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Release date: 
06/20/2010
Published date: 
04/02/2010

Many trade negotiations involve large cuts in high tariffs, with flexibilities allowing much smaller cuts for an agreed number of politically-sensitive products. The effects of these flexibilities on market access opportunities are difficult to predict, creating particular problems for developing countries in assessing whether to support a proposed agreement.

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Time as a determinant of comparative advantage

Release date: 
11/16/2009
Published date: 
06/19/2010

It is assumed that added time to export adds cost to and lowers the volume of trade. Time delays may also affect the composition of trade and can disproportionately reduce trade in time-sensitive goods. This paper investigates the validity of these propositions using the World Bank Doing Business database and Enterprise Surveys for 64 developing countries. The authors find that in countries where there is longer time needed to export firms in time-sensitive industries are less likely to become exporters. Moreover, firms that do export have lower export intensities.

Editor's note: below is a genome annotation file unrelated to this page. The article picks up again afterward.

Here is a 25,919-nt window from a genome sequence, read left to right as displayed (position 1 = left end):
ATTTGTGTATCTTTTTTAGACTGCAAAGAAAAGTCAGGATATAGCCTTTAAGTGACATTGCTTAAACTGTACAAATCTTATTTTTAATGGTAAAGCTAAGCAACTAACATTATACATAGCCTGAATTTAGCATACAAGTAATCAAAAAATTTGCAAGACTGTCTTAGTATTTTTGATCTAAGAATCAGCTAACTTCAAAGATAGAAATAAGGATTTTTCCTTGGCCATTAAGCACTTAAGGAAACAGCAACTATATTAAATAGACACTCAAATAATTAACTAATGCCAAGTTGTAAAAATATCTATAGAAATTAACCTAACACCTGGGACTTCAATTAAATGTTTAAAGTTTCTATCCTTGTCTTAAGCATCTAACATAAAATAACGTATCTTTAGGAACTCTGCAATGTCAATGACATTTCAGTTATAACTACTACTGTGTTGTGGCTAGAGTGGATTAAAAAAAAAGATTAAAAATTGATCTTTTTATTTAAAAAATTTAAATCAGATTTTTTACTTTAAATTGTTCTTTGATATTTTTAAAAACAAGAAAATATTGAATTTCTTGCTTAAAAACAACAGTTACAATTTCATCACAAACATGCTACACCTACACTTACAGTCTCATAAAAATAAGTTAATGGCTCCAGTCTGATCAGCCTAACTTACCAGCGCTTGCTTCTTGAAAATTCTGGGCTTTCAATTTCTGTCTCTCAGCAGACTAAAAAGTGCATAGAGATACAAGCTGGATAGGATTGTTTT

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Working Papers
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Global economic crisis and trade: the role of trade facilitation

Release date: 
05/19/2010
Published date: 
06/19/2010

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Relevance Degree: 
Good Read
Geographic coverage: 
Global

Export Performance and Trade Facilitation Reform: Hard and Soft Infrastructure

Release date: 
04/19/2010
Published date: 
06/19/2010